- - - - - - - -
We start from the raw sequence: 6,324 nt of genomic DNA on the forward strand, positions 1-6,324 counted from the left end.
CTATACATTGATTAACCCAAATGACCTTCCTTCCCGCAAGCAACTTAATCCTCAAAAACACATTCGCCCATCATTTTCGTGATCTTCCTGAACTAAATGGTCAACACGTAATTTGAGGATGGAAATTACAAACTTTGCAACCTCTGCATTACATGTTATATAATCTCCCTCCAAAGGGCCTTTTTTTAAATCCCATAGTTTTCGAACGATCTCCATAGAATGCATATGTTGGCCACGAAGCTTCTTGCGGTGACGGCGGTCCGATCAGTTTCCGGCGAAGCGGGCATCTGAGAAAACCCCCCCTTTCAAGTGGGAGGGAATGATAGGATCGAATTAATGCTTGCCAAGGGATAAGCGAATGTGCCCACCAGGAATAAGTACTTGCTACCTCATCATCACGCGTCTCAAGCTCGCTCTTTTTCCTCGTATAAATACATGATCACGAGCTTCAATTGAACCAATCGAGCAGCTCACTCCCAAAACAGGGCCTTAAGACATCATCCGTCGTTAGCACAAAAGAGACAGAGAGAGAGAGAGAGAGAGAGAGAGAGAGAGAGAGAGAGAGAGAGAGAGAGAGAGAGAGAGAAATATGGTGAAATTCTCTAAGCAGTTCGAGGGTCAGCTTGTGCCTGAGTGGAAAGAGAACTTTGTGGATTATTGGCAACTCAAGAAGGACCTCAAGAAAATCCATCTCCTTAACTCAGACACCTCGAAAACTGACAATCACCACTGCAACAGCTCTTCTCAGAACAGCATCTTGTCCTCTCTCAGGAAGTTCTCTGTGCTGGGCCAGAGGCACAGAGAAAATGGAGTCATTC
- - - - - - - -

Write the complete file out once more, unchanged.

We start from the raw sequence: 6,324 nt of genomic DNA on the forward strand, positions 1-6,324 counted from the left end.
CTATACATTGATTAACCCAAATGACCTTCCTTCCCGCAAGCAACTTAATCCTCAAAAACACATTCGCCCATCATTTTCGTGATCTTCCTGAACTAAATGGTCAACACGTAATTTGAGGATGGAAATTACAAACTTTGCAACCTCTGCATTACATGTTATATAATCTCCCTCCAAAGGGCCTTTTTTTAAATCCCATAGTTTTCGAACGATCTCCATAGAATGCATATGTTGGCCACGAAGCTTCTTGCGGTGACGGCGGTCCGATCAGTTTCCGGCGAAGCGGGCATCTGAGAAAACCCCCCCTTTCAAGTGGGAGGGAATGATAGGATCGAATTAATGCTTGCCAAGGGATAAGCGAATGTGCCCACCAGGAATAAGTACTTGCTACCTCATCATCACGCGTCTCAAGCTCGCTCTTTTTCCTCGTATAAATACATGATCACGAGCTTCAATTGAACCAATCGAGCAGCTCACTCCCAAAACAGGGCCTTAAGACATCATCCGTCGTTAGCACAAAAGAGACAGAGAGAGAGAGAGAGAGAGAGAGAGAGAGAGAGAGAGAGAGAGAGAGAGAGAGAGAGAGAGAAATATGGTGAAATTCTCTAAGCAGTTCGAGGGTCAGCTTGTGCCTGAGTGGAAAGAGAACTTTGTGGATTATTGGCAACTCAAGAAGGACCTCAAGAAAATCCATCTCCTTAACTCAGACACCTCGAAAACTGACAATCACCACTGCAACAGCTCTTCTCAGAACAGCATCTTGTCCTCTCTCAGGAAGTTCTCTGTGCTGGGCCAGAGGCACAGAGAAAATGGAGTCATTC